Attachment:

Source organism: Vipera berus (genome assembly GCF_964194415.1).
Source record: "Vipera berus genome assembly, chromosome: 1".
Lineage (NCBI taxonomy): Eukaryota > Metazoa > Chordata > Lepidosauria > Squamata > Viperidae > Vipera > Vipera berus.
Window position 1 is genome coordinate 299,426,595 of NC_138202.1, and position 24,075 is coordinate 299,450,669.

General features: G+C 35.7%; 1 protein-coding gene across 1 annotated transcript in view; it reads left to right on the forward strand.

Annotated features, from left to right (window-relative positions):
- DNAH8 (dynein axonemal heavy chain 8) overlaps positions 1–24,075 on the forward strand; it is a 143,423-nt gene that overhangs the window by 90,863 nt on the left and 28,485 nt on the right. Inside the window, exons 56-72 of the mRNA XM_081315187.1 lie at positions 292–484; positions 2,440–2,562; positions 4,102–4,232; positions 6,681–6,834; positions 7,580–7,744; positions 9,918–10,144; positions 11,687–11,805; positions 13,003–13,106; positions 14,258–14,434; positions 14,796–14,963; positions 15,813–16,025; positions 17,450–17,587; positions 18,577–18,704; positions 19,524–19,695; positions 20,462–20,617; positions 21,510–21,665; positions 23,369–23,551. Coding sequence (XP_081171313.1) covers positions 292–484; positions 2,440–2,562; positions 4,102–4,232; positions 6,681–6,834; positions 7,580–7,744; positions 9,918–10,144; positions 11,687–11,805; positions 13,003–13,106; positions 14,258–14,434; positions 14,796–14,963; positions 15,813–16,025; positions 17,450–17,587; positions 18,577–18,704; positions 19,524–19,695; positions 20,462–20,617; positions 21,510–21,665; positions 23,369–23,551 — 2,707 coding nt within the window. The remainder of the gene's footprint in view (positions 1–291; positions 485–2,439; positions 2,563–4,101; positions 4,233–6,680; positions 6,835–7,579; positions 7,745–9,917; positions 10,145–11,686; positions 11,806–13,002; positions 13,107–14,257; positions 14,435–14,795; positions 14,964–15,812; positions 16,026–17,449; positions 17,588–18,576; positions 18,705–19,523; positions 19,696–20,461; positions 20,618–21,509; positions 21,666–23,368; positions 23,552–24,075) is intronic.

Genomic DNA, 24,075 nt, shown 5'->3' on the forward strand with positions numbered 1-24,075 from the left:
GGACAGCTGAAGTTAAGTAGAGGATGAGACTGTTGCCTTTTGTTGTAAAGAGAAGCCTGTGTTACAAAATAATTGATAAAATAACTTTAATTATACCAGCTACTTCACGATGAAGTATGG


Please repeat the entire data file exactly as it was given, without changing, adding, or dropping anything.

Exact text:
Source organism: Vipera berus (genome assembly GCF_964194415.1).
Source record: "Vipera berus genome assembly, chromosome: 1".
Lineage (NCBI taxonomy): Eukaryota > Metazoa > Chordata > Lepidosauria > Squamata > Viperidae > Vipera > Vipera berus.
Window position 1 is genome coordinate 299,426,595 of NC_138202.1, and position 24,075 is coordinate 299,450,669.

General features: G+C 35.7%; 1 protein-coding gene across 1 annotated transcript in view; it reads left to right on the forward strand.

Annotated features, from left to right (window-relative positions):
- DNAH8 (dynein axonemal heavy chain 8) overlaps positions 1–24,075 on the forward strand; it is a 143,423-nt gene that overhangs the window by 90,863 nt on the left and 28,485 nt on the right. Inside the window, exons 56-72 of the mRNA XM_081315187.1 lie at positions 292–484; positions 2,440–2,562; positions 4,102–4,232; positions 6,681–6,834; positions 7,580–7,744; positions 9,918–10,144; positions 11,687–11,805; positions 13,003–13,106; positions 14,258–14,434; positions 14,796–14,963; positions 15,813–16,025; positions 17,450–17,587; positions 18,577–18,704; positions 19,524–19,695; positions 20,462–20,617; positions 21,510–21,665; positions 23,369–23,551. Coding sequence (XP_081171313.1) covers positions 292–484; positions 2,440–2,562; positions 4,102–4,232; positions 6,681–6,834; positions 7,580–7,744; positions 9,918–10,144; positions 11,687–11,805; positions 13,003–13,106; positions 14,258–14,434; positions 14,796–14,963; positions 15,813–16,025; positions 17,450–17,587; positions 18,577–18,704; positions 19,524–19,695; positions 20,462–20,617; positions 21,510–21,665; positions 23,369–23,551 — 2,707 coding nt within the window. The remainder of the gene's footprint in view (positions 1–291; positions 485–2,439; positions 2,563–4,101; positions 4,233–6,680; positions 6,835–7,579; positions 7,745–9,917; positions 10,145–11,686; positions 11,806–13,002; positions 13,107–14,257; positions 14,435–14,795; positions 14,964–15,812; positions 16,026–17,449; positions 17,588–18,576; positions 18,705–19,523; positions 19,696–20,461; positions 20,618–21,509; positions 21,666–23,368; positions 23,552–24,075) is intronic.

Genomic DNA, 24,075 nt, shown 5'->3' on the forward strand with positions numbered 1-24,075 from the left:
GGACAGCTGAAGTTAAGTAGAGGATGAGACTGTTGCCTTTTGTTGTAAAGAGAAGCCTGTGTTACAAAATAATTGATAAAATAACTTTAATTATACCAGCTACTTCACGATGAAGTATGG